A quarter of the city’s population still doesn’t use the Internet. But even though people aren’t using today’s network, Google wants to know what they will do with tomorrow’s network. For them, the company came up with a special offer – if they pay a $300 installation fee, they can have free high-speed Internet access for seven years. “This isn’t going to be profitable for Google, but having a city-wide laboratory is priceless,” explains Drew Solomon.
Google is also interested in the city’s infrastructures. In San Francisco, the networks are buried underground, in New York, they are above ground level and Kansas City has both, so Google can anticipate any problem in those two configurations.
Still, there is a long way to go before the Midwest ousts its East and West Coast rivals as the high-tech capital of America. “It’s very hard to find investors. Even Nebraska does better than us,” admits Cameron Cushman, of the Ewing Marion Kauffman foundation, devoted to entrepreneurship.
Every Wednesday, the foundation lets two entrepreneurs present their project in front of a hundred bankers, investors and company creators. But in effect: “When we need money, we fly to New York or Los Angeles,” says Andy Kallenbach, founder of Zapper, an online HR software provider. The Great Plains region is still too isolated, attracting less than 6% of the country’s “angel investments.”
In terms of talent, the start-up network still doesn’t have the critical mass to draw enough attention, admits Cameron Cushman, financial and human resources are limited. “The best coders don’t live in this region. Local youths prefer to work in an ordinary company and found a family,” notes Andy Kallenbach.
Kansas City knows it only has a very short window of opportunity to change mentalities and its reputation: “When a second city benefits from the Google Fiber, it will become the new Miss America,” worries Mayor Joe Reardon. "We need to capitalize as much as we can while we’re ahead.”
He’s right to be worried: though no specific dates have been set, the technology is expected to eventually be installed all around the country.
With loans and solar panels from China, the massive solar park has been opened a year and is already powering the surrounding areas. Now the Chinese supplier is pushing for an expansion.
CAUCHARI — Driving across the border with Chile into the northwest Argentine department of Susques, you may spot what looks like a black mass in the distance. Arriving at a 4,000-meter altitude in the municipality of Cauchari, what comes into view instead is an assembly of 960,000 solar panels. It is the world's highest photovoltaic (PV) park, which is also the second biggest solar energy facility in Latin America, after Mexico's Aguascalientes plant.
Spread over 800 hectares in an arid landscape, the Cauchari park has been operating for a year, and has so far turned sunshine into 315 megawatts of electricity, enough to power the local provincial capital of Jujuy through the national grid.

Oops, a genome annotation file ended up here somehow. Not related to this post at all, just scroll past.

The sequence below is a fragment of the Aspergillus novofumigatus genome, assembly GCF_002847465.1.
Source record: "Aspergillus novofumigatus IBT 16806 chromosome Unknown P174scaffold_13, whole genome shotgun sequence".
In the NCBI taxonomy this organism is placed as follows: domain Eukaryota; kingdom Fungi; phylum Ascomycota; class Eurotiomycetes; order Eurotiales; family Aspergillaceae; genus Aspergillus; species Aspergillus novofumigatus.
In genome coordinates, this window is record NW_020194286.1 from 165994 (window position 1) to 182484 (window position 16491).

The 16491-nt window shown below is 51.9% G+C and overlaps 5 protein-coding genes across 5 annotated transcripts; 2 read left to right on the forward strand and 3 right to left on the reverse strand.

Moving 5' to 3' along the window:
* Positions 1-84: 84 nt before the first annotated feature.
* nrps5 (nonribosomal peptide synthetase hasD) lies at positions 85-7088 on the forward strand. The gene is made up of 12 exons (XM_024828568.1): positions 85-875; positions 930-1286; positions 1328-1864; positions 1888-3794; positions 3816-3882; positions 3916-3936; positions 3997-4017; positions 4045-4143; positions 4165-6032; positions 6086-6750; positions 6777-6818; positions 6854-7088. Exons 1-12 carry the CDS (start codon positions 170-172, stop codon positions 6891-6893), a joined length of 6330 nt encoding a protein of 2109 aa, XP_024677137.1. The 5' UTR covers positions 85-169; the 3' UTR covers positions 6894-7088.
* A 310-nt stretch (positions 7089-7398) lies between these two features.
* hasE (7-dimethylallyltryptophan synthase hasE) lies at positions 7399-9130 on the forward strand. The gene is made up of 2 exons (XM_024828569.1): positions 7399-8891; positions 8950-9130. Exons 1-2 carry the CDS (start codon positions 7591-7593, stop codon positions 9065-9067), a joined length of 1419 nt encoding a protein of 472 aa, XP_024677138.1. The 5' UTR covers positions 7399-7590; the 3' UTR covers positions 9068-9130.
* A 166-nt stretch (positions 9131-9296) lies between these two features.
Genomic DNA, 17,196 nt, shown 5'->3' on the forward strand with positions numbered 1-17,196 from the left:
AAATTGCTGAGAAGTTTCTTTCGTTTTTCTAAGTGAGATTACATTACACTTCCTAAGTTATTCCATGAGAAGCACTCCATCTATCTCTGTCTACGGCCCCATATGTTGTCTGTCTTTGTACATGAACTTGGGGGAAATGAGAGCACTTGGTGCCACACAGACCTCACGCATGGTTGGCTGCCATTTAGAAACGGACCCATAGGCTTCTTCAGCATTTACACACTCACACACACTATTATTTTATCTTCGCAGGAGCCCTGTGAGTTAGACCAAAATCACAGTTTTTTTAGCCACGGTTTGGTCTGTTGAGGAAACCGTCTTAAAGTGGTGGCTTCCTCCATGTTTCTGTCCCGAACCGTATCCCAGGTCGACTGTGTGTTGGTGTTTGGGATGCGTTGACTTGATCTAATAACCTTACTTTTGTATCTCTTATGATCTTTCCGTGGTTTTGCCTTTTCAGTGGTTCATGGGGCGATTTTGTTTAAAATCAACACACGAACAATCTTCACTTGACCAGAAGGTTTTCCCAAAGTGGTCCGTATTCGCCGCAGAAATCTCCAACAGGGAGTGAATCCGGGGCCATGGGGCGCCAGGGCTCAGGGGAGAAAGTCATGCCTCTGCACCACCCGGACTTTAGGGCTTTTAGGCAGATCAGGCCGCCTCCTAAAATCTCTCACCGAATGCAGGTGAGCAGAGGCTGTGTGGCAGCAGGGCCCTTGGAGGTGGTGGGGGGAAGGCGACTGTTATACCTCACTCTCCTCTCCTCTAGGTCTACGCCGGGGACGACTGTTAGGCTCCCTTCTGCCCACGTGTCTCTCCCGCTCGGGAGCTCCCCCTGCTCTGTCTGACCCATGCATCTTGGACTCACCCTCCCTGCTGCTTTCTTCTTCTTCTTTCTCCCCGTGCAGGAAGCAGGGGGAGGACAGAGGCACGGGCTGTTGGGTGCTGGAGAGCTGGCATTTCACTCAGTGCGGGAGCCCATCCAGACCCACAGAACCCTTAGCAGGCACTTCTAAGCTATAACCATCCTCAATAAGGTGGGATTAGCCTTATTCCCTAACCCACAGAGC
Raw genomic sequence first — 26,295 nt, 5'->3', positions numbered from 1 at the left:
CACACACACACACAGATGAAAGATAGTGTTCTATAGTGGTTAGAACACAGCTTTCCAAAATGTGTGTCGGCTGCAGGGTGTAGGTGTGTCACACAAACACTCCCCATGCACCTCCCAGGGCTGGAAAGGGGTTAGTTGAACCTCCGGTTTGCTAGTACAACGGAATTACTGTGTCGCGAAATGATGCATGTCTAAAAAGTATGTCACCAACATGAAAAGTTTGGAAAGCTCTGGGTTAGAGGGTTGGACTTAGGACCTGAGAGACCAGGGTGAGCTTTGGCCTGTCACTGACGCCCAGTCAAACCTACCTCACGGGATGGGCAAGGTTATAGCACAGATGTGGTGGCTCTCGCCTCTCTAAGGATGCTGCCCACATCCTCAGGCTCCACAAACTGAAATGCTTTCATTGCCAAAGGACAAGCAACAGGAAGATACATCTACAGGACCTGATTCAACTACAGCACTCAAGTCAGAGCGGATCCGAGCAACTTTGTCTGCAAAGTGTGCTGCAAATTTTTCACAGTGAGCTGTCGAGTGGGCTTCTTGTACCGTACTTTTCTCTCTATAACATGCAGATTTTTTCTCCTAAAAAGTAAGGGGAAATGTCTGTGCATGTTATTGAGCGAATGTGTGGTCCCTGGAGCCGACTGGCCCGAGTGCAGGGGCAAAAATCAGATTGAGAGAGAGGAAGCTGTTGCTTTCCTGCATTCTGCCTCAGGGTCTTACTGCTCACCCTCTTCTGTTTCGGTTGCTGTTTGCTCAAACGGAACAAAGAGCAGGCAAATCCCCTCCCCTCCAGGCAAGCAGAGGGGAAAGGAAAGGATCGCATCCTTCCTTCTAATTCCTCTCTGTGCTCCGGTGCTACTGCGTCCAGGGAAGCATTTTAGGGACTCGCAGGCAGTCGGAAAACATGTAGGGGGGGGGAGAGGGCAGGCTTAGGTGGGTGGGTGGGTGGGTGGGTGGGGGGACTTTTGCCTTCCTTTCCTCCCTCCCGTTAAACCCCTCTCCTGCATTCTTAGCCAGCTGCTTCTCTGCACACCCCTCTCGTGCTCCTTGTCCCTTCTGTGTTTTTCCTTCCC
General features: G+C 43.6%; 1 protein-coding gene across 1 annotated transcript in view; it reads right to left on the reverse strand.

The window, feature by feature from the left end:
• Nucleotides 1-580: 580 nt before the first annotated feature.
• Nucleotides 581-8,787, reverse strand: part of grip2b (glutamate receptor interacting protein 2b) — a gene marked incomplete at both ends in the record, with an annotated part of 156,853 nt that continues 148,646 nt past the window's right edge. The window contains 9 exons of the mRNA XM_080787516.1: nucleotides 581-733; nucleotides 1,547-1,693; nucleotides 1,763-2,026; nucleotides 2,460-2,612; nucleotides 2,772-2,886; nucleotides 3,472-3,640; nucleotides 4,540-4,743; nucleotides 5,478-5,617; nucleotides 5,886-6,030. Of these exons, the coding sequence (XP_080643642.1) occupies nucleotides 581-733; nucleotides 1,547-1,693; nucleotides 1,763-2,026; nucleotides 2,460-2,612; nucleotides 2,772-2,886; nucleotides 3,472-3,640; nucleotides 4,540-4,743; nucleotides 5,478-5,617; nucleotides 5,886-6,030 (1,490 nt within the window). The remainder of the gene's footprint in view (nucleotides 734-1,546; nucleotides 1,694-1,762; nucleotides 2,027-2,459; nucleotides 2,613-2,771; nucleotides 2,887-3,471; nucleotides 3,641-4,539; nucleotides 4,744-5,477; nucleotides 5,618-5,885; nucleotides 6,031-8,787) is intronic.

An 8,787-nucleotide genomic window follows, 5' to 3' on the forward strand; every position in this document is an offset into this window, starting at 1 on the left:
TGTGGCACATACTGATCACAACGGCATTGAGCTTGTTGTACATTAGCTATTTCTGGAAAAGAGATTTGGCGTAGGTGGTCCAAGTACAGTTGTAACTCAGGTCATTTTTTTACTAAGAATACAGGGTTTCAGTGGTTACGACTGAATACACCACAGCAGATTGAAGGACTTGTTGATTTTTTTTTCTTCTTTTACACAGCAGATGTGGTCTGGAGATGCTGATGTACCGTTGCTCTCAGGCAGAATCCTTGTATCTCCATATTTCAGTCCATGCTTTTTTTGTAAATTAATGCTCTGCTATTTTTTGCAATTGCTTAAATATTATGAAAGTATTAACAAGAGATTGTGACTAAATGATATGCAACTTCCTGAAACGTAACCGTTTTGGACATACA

It has also generated some $50 million for the province, which Governor Gerardo Morales has allocated to building 239 schools.
Abundant sunshine, low temperatures
The physicist Martín Albornoz says Cauchari, which means "link to the sun," is exposed to the best solar radiation anywhere. The area has 260 days of sunshine, with no smog and relatively low temperatures, which helps keep the panels in optimal conditions.
Its construction began with a loan of more than $331 million from China's Eximbank, which allowed the purchase of panels made in Shanghai. They arrived in Buenos Aires in 2,500 containers and were later trucked a considerable distance to the site in Cauchari . This was a titanic project that required 1,200 builders and 10-ton cranes, but will save some 780,000 tons of CO2 emissions a year.
It is now run by 60 technicians. Its panels, with a 25-year guarantee, follow the sun's path and are cleaned twice a year. The plant is expected to have a service life of 40 years. Its choice of location was based on power lines traced in the 1990s to export power to Chile, now fed by the park.
Chinese engineers working in an office at the Cauchari park
Chinese want to expand
The plant belongs to the public-sector firm Jemse (Jujuy Energía y Minería), created in 2011 by the province's then governor Eduardo Fellner. Jemse's president, Felipe Albornoz, says that once Chinese credits are repaid in 20 years, Cauchari will earn the province $600 million.
The Argentine Energy ministry must now decide on the park's proposed expansion. The Chinese would pay in $200 million, which will help install 400,000 additional panels and generate enough power for the entire province of Jujuy.
The park's CEO, Guillermo Hoerth, observes that state policies are key to turning Jujuy into a green province. "We must change the production model. The world is rapidly cutting fossil fuel emissions. This is a great opportunity," Hoerth says.
The province's energy chief, Mario Pizarro, says in turn that Susques and three other provincial districts are already self-sufficient with clean energy, and three other districts would soon follow.